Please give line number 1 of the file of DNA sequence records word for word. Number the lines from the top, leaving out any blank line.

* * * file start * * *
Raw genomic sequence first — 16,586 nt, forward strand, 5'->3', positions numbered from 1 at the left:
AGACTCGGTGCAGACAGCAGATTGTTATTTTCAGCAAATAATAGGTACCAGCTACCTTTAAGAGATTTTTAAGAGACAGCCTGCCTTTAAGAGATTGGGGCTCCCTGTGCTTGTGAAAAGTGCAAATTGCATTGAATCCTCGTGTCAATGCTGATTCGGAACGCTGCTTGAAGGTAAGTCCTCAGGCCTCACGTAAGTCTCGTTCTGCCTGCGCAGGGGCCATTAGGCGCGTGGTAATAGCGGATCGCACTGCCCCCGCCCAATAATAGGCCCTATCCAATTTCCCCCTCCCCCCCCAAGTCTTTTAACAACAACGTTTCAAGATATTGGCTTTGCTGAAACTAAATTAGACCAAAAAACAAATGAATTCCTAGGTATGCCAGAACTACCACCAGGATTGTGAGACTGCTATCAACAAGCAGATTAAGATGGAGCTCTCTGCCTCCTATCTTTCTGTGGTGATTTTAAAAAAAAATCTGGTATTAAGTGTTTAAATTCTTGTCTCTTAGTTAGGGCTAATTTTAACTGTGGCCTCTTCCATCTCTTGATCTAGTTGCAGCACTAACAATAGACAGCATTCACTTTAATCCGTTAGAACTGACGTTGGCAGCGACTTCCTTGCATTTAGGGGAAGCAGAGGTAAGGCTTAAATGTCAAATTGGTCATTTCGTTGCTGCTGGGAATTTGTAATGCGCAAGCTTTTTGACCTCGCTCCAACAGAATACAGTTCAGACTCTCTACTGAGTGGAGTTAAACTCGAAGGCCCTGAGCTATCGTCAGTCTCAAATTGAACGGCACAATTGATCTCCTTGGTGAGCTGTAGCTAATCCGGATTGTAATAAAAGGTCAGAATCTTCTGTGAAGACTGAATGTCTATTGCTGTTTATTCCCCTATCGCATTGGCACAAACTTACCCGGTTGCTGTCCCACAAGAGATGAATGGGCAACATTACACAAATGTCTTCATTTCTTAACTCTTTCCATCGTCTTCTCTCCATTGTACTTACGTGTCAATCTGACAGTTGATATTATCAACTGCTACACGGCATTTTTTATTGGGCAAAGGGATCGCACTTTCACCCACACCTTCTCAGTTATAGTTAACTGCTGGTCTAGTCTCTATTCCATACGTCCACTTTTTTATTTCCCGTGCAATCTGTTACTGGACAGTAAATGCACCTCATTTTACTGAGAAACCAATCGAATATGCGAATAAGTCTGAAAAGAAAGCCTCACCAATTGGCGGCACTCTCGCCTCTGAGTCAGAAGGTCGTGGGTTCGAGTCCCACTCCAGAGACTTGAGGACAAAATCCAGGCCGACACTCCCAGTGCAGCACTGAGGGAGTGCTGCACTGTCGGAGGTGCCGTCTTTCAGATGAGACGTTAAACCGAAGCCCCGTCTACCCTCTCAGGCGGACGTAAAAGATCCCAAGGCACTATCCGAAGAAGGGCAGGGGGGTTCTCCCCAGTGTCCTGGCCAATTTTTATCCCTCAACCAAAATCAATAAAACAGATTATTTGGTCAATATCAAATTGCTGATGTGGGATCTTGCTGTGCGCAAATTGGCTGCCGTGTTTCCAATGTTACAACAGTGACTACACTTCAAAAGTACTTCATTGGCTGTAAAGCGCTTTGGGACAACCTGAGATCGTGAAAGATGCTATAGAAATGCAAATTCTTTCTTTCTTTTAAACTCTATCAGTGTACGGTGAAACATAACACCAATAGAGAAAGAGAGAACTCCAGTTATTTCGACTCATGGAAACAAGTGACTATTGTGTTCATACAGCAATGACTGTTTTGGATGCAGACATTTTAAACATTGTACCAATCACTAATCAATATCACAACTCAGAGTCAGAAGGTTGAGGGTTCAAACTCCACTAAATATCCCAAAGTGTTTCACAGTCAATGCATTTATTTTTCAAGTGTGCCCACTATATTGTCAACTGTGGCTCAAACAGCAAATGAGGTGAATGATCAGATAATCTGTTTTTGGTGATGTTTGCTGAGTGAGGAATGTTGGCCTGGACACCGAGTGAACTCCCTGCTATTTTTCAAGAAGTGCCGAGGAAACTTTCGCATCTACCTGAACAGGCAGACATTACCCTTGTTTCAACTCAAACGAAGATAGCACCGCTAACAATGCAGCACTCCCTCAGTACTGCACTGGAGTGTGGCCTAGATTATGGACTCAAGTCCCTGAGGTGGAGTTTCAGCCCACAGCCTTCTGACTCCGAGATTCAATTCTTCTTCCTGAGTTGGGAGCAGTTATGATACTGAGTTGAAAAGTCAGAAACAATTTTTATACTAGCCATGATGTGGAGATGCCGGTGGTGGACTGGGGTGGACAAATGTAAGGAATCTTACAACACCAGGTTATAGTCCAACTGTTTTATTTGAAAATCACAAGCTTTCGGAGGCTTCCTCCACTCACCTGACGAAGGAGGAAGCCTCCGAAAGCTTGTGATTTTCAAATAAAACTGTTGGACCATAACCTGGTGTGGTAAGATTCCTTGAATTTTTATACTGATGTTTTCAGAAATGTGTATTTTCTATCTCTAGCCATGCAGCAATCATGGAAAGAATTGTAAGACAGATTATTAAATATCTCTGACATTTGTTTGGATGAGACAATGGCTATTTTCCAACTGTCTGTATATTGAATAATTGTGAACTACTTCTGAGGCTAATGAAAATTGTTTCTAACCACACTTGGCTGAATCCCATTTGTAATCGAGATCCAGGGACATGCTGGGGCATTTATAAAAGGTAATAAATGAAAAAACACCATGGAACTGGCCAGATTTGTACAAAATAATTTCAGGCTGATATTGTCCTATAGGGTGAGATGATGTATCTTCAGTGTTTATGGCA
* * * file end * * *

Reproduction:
Raw genomic sequence first — 16,586 nt, forward strand, 5'->3', positions numbered from 1 at the left: